Fatal Rivalry: Flodden, 1513: Henry VIII and James IV and the Decisive Battle for Renaissance Britain

By George Goodwin

Flodden 1513: the largest and bloodiest Anglo-Scottish conflict. Its motives spanned many centuries; its outcomes have been as outstanding because the conflict itself.

On September nine, 1513, the vicious competition among the younger Henry VIII of britain and his charismatic brother-in-law, James IV of Scotland, led to violence at Flodden box within the north of britain. It was once the inevitable climax to years of mounting own and political stress wherein James bravely asserted Scotland’s independence and Henry demanded its obedience.

In Fatal Rivalry, George Goodwin, the best-selling writer of Fatal Colours, captures the colourful Renaissance elegance of the royal courts of britain and Scotland, with their extraordinary wealth, innovation, and inventive expression. He indicates how the wily Henry VII, faraway from the miser king of culture, spent massive sums to safe his throne and increase the monarchy to a brand new normal of beauty one of the courts of Europe. He demonstrates how James IV competed with the elder Henry, even claiming that Arthurian legend supported a separate Scottish id. Such contention served as an alternative for war—until Henry VIII’s belligerence pressured the genuine thing.

As England and Scotland scheme towards their biggest-ever conflict, Goodwin deploys a desirable and treacherous solid of characters: maneuvering ministers, cynical overseas allies, conspiring cardinals, and contrasting queens in Katherine of Aragon and Margaret Tudor.

Finally, at Flodden on September nine, 1513, King James turns out poised for the crushing victory that would make sure him as Scotland’s maximum king and—if an previous army foe proves not able to forestall him—put all of england in his grasp.

Five hundred years after this decisive conflict, Fatal Rivalry combines unique resources and smooth scholarship to re-create the royal drama, the army may possibly, and the realm in transition that created this sour conflict.

eight pages of colour; eight pages black-and-white illustrations

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Extra resources for Fatal Rivalry: Flodden, 1513: Henry VIII and James IV and the Decisive Battle for Renaissance Britain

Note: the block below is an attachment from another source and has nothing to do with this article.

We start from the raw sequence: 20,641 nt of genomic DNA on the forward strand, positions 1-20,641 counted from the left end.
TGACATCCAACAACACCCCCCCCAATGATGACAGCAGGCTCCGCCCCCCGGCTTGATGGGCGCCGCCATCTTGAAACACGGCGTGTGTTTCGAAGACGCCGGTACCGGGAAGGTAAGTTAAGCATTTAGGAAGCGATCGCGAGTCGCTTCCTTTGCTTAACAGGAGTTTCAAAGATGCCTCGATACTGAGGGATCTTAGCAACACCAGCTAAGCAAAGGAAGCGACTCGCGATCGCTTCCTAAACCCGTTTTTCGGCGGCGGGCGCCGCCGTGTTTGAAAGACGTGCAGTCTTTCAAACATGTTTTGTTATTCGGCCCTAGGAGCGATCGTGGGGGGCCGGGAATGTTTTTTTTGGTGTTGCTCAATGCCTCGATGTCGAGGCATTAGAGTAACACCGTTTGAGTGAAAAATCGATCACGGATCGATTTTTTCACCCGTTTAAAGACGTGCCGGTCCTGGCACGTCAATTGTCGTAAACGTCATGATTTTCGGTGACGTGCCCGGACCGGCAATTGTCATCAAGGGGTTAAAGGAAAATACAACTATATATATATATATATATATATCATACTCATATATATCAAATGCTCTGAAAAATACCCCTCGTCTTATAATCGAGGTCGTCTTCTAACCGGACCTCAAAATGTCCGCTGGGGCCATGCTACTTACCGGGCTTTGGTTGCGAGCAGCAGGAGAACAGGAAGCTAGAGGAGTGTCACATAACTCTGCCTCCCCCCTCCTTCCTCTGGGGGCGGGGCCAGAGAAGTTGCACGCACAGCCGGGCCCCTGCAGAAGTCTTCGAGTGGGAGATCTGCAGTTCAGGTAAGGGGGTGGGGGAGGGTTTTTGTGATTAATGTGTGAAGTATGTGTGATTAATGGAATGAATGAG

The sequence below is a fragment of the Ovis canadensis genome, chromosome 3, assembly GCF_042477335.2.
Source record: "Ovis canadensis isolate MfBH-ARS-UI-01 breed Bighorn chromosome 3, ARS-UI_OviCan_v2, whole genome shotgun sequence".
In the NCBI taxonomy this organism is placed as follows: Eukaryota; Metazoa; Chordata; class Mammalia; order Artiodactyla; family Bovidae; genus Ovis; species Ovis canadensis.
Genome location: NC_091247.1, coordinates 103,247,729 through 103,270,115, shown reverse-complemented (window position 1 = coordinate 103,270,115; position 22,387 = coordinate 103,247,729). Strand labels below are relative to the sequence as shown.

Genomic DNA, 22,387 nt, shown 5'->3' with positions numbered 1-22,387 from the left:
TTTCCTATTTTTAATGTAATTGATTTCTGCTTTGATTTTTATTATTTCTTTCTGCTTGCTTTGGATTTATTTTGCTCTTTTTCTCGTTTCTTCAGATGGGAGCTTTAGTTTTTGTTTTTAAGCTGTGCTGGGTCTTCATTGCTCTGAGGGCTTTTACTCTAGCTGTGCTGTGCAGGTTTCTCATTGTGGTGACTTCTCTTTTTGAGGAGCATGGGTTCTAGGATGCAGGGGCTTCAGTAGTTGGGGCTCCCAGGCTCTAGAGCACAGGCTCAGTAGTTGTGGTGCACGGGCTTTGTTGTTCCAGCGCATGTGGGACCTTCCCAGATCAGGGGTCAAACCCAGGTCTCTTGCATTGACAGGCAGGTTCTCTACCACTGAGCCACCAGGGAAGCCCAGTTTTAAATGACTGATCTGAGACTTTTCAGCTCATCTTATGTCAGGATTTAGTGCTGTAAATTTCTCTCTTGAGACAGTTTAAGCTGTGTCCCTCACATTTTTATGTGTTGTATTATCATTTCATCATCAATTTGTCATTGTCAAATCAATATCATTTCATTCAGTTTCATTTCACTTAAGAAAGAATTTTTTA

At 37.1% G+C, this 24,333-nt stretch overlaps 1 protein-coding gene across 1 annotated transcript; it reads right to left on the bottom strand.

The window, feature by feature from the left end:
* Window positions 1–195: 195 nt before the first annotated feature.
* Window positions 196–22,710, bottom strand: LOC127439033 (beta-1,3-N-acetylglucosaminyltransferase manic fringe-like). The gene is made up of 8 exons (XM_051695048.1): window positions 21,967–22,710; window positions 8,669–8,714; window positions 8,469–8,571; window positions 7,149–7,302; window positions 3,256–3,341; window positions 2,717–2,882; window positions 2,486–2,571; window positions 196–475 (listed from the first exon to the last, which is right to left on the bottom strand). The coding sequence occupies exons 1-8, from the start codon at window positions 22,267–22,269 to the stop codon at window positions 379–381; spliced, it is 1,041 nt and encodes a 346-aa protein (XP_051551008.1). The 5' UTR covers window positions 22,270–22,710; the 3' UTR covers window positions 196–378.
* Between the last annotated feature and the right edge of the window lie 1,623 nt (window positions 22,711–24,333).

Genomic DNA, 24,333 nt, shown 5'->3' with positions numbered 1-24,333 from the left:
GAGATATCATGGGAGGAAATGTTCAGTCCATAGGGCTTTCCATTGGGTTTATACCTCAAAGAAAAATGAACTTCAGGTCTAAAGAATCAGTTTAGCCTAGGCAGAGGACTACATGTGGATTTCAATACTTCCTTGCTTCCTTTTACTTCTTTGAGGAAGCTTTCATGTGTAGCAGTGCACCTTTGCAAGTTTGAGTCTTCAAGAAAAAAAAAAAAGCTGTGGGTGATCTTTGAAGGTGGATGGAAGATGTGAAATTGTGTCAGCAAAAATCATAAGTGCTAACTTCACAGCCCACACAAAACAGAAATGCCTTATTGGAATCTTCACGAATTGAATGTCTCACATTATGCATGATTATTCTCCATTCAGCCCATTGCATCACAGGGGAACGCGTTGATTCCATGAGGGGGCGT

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Scottish kings needed to be ready to struggle over land – genuine or power – and for his or her dignity, for you to toughen their place inside Scotland itself. The function of the king inside his kingdom and the character of his kingship required it. Malcolm’s activities, either submissive and competitive, have been repeated down the centuries. So have been these of William the Conqueror. With a couple of awesome exceptions, English kings didn't glance to overcome and govern Scotland at once. They tended to be extra reactive and to safeguard what they believed to be defensible; for example, the overdue 11th century observed the development of castles at Carlisle and at the Tyne, paralleling Hadrian’s Wall, yet those defended a line around the narrowest a part of the rustic instead of the border itself. To the English, the connection with Scotland used to be vital, however it was once no longer a priority of the 1st rank. the concern that William’s Norman and Plantagenet descendants gave to the translation of Abernethy and successive treaties crucially relied on the authority they can command inside of England itself and the extent in their preoccupation with occasions to the south – in France. What they sought on their northern border used to be a level of safety. a few English kings completed this via elevating huge armies to discourage or perhaps defeat the Scots. different English rulers, no longer constantly the weaker ones, received Scottish complaisance via negotiation and obvious contract to elevated Scottish self-determination, if basically as a momentary expedient for extra instant virtue in England itself or around the Channel. a sequence of precedents was once created within the dating of the kings, a place given a level of complexity in the course of the 12th and 13th centuries as Norman aristocratic households collected lands on each side of the border. Then, on 19 March 1286, a freak coincidence altered the complete place. As King Alexander III hastened domestic via stormy stipulations to hitch his younger new spouse, his horse stumbled close to Kinghorn in Fife and he used to be thrown to his dying. Alexander’s first spouse and all 3 of his valid kids had predeceased him, leaving simply his youngster granddaughter Margaret to inherit. 25 even though the function of a local Scottish king was once good famous inside of his personal state and the Scots had past event of a minority, that they had no precedent for a three-year-old strength Queen designate whose soubriquet, ‘the Maid of Norway’, displays that her father used to be King Erik II. 26 Later that yr, Alexander’s counsellors set approximately marrying their past due King’s granddaughter to the son and inheritor of Edward I of britain. The warlike Edward had restored royal authority inside England via strength of fingers on behalf of his lack-lustre father, Henry III. He had conquered Wales. yet in 1290, with the betrothal of his six-year-old son to the Maid of Norway, it appeared that the English king had, in this party, triumphed via international relations. He had persuaded King Erik of Norway to renounce his daughter, and permit her sail south, in alternate for his monetary help.

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